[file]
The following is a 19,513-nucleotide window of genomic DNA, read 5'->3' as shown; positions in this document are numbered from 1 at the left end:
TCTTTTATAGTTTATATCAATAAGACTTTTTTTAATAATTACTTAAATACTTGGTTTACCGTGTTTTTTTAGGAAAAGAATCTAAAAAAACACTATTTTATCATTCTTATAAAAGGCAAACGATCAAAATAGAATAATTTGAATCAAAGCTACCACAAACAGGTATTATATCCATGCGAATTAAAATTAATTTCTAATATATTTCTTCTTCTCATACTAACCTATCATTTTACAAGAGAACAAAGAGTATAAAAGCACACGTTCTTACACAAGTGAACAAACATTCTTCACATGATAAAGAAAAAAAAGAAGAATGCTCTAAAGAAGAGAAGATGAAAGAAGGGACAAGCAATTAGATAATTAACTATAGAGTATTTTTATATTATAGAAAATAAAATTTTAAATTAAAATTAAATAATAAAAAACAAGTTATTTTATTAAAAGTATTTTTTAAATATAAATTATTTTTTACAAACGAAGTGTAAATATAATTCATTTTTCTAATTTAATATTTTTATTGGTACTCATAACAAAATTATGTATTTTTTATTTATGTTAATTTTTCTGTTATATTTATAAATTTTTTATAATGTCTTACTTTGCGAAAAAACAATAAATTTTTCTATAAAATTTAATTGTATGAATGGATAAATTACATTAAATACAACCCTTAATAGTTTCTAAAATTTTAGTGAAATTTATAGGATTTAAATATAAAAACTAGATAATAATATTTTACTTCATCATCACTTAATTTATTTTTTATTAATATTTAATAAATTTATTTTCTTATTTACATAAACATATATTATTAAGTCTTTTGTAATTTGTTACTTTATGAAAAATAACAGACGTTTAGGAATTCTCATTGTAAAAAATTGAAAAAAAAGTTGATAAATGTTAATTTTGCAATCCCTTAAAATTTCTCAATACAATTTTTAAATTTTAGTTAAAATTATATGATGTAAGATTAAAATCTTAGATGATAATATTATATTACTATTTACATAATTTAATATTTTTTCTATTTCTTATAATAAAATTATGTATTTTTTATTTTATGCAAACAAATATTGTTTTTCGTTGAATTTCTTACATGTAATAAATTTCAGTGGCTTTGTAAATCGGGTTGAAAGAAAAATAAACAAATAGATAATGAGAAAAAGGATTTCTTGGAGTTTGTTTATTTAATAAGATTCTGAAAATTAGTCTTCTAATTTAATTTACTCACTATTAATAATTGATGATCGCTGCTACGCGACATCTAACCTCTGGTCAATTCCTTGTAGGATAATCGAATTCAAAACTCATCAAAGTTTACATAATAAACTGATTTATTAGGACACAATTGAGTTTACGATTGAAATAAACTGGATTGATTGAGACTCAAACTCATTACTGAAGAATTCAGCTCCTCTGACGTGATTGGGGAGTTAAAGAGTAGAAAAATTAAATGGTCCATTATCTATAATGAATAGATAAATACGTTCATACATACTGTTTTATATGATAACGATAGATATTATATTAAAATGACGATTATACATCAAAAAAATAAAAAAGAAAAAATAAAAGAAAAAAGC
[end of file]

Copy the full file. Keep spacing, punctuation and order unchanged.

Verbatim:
The following is a 19,513-nucleotide window of genomic DNA, read 5'->3' as shown; positions in this document are numbered from 1 at the left end:
TCTTTTATAGTTTATATCAATAAGACTTTTTTTAATAATTACTTAAATACTTGGTTTACCGTGTTTTTTTAGGAAAAGAATCTAAAAAAACACTATTTTATCATTCTTATAAAAGGCAAACGATCAAAATAGAATAATTTGAATCAAAGCTACCACAAACAGGTATTATATCCATGCGAATTAAAATTAATTTCTAATATATTTCTTCTTCTCATACTAACCTATCATTTTACAAGAGAACAAAGAGTATAAAAGCACACGTTCTTACACAAGTGAACAAACATTCTTCACATGATAAAGAAAAAAAAGAAGAATGCTCTAAAGAAGAGAAGATGAAAGAAGGGACAAGCAATTAGATAATTAACTATAGAGTATTTTTATATTATAGAAAATAAAATTTTAAATTAAAATTAAATAATAAAAAACAAGTTATTTTATTAAAAGTATTTTTTAAATATAAATTATTTTTTACAAACGAAGTGTAAATATAATTCATTTTTCTAATTTAATATTTTTATTGGTACTCATAACAAAATTATGTATTTTTTATTTATGTTAATTTTTCTGTTATATTTATAAATTTTTTATAATGTCTTACTTTGCGAAAAAACAATAAATTTTTCTATAAAATTTAATTGTATGAATGGATAAATTACATTAAATACAACCCTTAATAGTTTCTAAAATTTTAGTGAAATTTATAGGATTTAAATATAAAAACTAGATAATAATATTTTACTTCATCATCACTTAATTTATTTTTTATTAATATTTAATAAATTTATTTTCTTATTTACATAAACATATATTATTAAGTCTTTTGTAATTTGTTACTTTATGAAAAATAACAGACGTTTAGGAATTCTCATTGTAAAAAATTGAAAAAAAAGTTGATAAATGTTAATTTTGCAATCCCTTAAAATTTCTCAATACAATTTTTAAATTTTAGTTAAAATTATATGATGTAAGATTAAAATCTTAGATGATAATATTATATTACTATTTACATAATTTAATATTTTTTCTATTTCTTATAATAAAATTATGTATTTTTTATTTTATGCAAACAAATATTGTTTTTCGTTGAATTTCTTACATGTAATAAATTTCAGTGGCTTTGTAAATCGGGTTGAAAGAAAAATAAACAAATAGATAATGAGAAAAAGGATTTCTTGGAGTTTGTTTATTTAATAAGATTCTGAAAATTAGTCTTCTAATTTAATTTACTCACTATTAATAATTGATGATCGCTGCTACGCGACATCTAACCTCTGGTCAATTCCTTGTAGGATAATCGAATTCAAAACTCATCAAAGTTTACATAATAAACTGATTTATTAGGACACAATTGAGTTTACGATTGAAATAAACTGGATTGATTGAGACTCAAACTCATTACTGAAGAATTCAGCTCCTCTGACGTGATTGGGGAGTTAAAGAGTAGAAAAATTAAATGGTCCATTATCTATAATGAATAGATAAATACGTTCATACATACTGTTTTATATGATAACGATAGATATTATATTAAAATGACGATTATACATCAAAAAAATAAAAAAGAAAAAATAAAAGAAAAAAGC